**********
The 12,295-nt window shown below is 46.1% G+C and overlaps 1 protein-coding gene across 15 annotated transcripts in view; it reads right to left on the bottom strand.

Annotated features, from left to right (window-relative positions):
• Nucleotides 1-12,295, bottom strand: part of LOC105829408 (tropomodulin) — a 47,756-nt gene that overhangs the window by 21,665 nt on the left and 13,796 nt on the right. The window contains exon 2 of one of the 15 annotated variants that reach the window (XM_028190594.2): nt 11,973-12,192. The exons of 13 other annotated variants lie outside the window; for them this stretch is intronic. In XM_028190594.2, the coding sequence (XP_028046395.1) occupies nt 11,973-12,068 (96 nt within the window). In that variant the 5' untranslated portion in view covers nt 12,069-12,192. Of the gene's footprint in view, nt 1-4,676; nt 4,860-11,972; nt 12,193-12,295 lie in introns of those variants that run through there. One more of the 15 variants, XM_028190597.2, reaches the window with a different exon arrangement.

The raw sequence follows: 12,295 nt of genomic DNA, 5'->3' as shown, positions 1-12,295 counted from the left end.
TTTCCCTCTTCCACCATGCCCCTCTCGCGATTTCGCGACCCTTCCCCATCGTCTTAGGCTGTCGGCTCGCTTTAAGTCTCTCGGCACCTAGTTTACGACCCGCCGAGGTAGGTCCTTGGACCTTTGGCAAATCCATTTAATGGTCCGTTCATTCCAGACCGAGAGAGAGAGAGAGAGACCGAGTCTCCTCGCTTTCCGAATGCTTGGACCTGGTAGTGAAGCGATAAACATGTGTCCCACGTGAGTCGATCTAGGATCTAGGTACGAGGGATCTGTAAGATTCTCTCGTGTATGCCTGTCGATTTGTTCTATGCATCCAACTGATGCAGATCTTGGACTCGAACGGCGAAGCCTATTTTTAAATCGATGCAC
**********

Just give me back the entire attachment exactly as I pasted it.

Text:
The 12,295-nt window shown below is 46.1% G+C and overlaps 1 protein-coding gene across 15 annotated transcripts in view; it reads right to left on the bottom strand.

Annotated features, from left to right (window-relative positions):
• Nucleotides 1-12,295, bottom strand: part of LOC105829408 (tropomodulin) — a 47,756-nt gene that overhangs the window by 21,665 nt on the left and 13,796 nt on the right. The window contains exon 2 of one of the 15 annotated variants that reach the window (XM_028190594.2): nt 11,973-12,192. The exons of 13 other annotated variants lie outside the window; for them this stretch is intronic. In XM_028190594.2, the coding sequence (XP_028046395.1) occupies nt 11,973-12,068 (96 nt within the window). In that variant the 5' untranslated portion in view covers nt 12,069-12,192. Of the gene's footprint in view, nt 1-4,676; nt 4,860-11,972; nt 12,193-12,295 lie in introns of those variants that run through there. One more of the 15 variants, XM_028190597.2, reaches the window with a different exon arrangement.

The raw sequence follows: 12,295 nt of genomic DNA, 5'->3' as shown, positions 1-12,295 counted from the left end.
TTTCCCTCTTCCACCATGCCCCTCTCGCGATTTCGCGACCCTTCCCCATCGTCTTAGGCTGTCGGCTCGCTTTAAGTCTCTCGGCACCTAGTTTACGACCCGCCGAGGTAGGTCCTTGGACCTTTGGCAAATCCATTTAATGGTCCGTTCATTCCAGACCGAGAGAGAGAGAGAGAGACCGAGTCTCCTCGCTTTCCGAATGCTTGGACCTGGTAGTGAAGCGATAAACATGTGTCCCACGTGAGTCGATCTAGGATCTAGGTACGAGGGATCTGTAAGATTCTCTCGTGTATGCCTGTCGATTTGTTCTATGCATCCAACTGATGCAGATCTTGGACTCGAACGGCGAAGCCTATTTTTAAATCGATGCAC